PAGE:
IBM DB2: Back to DSN

The devs told me that getting DB2 and Informix drivers to work took a bit of fiddling. That was the understatement of 2015. The driver setup experience is so bad that we can’t include it in the Ajilius installer.

On every platform we needed to manually copy files around, adjust environment variables, sometimes patch libraries, and often it just didn’t work. We tried the Python ibm_db adapter, we tried IBM’s ODBC / CLI adapter, and experienced nothing but pain.

As a result, we’re dumping the work we’ve done on native adapters, and reverting to the use of ODBC DSNs for data sourcing against DB2 and Informix.

To use DB2 as an Ajilius data source, have your IT department deploy an appropriate ODBC connection on your Ajilius server, then create a DSN to your data source. Select “ODBC DSN” to create your data source in Ajilius, then enter the DSN name in the Database field.

It is sad that IBM’s quality has sunk so far. I started my IT career on IBM System/34 computers well over 30 years ago, and at various times worked on System/38 and AS/400. I used one of the first DB2 mainframe installations in Australia, followed by the first OS2/EE implementation of DB2, before using DB2 on Windows as the core of a successful ISV product. Later, I ran a DBA team that included DB2 on mainframe, Linux and Windows in its portfolio.

You couldn’t call me a DB2 hater with that background, but the current connectivity options are rubbish.

DB2 is not a bad DBMS, but what good is a DBMS  without great connectivity? I’d struggle to recommend it to anyone based on my most recent exposure and I’d definitely not recommend it to any Python developer.

IBM Bluemix

During the past week we have been testing the new data source adapters for DB2 and Informix. This time we’re using IBM’s Bluemix cloud to host our test databases.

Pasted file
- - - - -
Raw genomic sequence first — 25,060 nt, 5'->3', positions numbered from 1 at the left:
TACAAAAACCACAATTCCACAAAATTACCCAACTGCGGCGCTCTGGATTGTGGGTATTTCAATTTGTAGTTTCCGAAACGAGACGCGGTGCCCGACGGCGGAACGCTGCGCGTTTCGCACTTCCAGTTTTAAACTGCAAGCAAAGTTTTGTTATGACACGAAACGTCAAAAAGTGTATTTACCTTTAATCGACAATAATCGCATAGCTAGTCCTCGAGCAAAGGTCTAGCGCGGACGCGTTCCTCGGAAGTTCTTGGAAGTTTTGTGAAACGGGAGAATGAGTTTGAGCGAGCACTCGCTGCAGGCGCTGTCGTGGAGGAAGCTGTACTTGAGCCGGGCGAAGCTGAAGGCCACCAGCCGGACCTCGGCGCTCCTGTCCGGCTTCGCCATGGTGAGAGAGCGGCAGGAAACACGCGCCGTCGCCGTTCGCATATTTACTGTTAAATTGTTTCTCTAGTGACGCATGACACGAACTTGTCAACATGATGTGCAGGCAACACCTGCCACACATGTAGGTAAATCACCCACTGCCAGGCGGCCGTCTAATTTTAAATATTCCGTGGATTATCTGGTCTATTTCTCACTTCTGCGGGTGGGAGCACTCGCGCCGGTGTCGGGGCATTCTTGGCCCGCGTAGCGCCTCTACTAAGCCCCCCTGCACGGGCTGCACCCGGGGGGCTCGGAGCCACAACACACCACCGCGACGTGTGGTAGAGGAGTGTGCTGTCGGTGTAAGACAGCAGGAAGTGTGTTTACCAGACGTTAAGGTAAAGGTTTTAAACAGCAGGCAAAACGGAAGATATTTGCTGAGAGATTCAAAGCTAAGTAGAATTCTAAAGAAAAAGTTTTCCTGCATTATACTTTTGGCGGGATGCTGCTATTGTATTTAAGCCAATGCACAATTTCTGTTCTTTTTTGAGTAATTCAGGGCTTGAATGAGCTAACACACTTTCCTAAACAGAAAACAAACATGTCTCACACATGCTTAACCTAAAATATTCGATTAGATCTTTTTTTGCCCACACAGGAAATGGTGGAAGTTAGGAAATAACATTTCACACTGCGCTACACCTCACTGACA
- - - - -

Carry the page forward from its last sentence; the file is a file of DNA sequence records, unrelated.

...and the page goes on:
The initial experience with Bluemix is awful. A bizarre labyrinth of errors about missing spaces and empty containers, all solved when you finally realise that the service you want to provision is only available in some regions, and your default is not one of them.

Depending on the region you have chosen, there are many supported databases including variants of Informix, DB2 and Netezza, as well as a variety of open source, big data and NoSQL products.

Once you’re up and running, the actual database experience is quite good. I like the data load feature, which quickly helps you to move test data into the database. The help around connectivity – CLI, ODBC and JDBC – is also good, with all the connection information clearly presented for each of the options.

The free database allowance for SQL DB (the old DB2 LUW) is quite generous, enough for us to complete all our testing. If you want more than the free tier supports, though, the next step jumps from zero to $500 per month. That is expensive compared to Azure SQL and AWS RDS databases.

dashDb (Netezza) and Time Series (Informix) start at around $55 per month, which is reasonable value compared to other vendors.

Our testing is focussed on connectivity and extracts, not in-database performance, so we can’t comment on how well the platform scales.

Well, time to get the testing finished, as this is the last task between us and Version 1.4.

MySQL, MariaDB and Aurora

This afternoon I signed off the enhanced data source adapters for MySQL, MariaDB and Amazon’s new Aurora database.

These adapters are compatible with both on-premise and cloud-hosted databases, with full Unicode support.

We’re fully tested against the Employee, Sakila and Classic Models sample databases, so now it is time to see some customer databases being loaded.

That’s another big step on the path to Version 1.4, only the enhanced DB2 adapter remains in the queue.

Adwords puzzle

For 10 months we’ve been testing combinations of Google Adwords keywords to drive traffic to Ajilius. Over that time we’ve got a pretty good idea of which keywords work.

As we planned a new campaign for the New Year, we decided to turn off Google advertising for a couple of weeks, to reset our no-advertising baseline.

The expected result was that traffic would go down, and it has, but not quite as much as we expected. That suggests search results rather than advertising may be driving a higher volume of traffic than we thought.

What was unexpected was the change to Google search results.

When running an Adwords campaign, if we searched for one of our terms such as “data warehouse automation” we were usually on result page 2 or 3, with many competitor ads above us.

Now that we’re not running a campaign we’re in roughly the same search position, but there are far fewer competitor advertisements showing above us.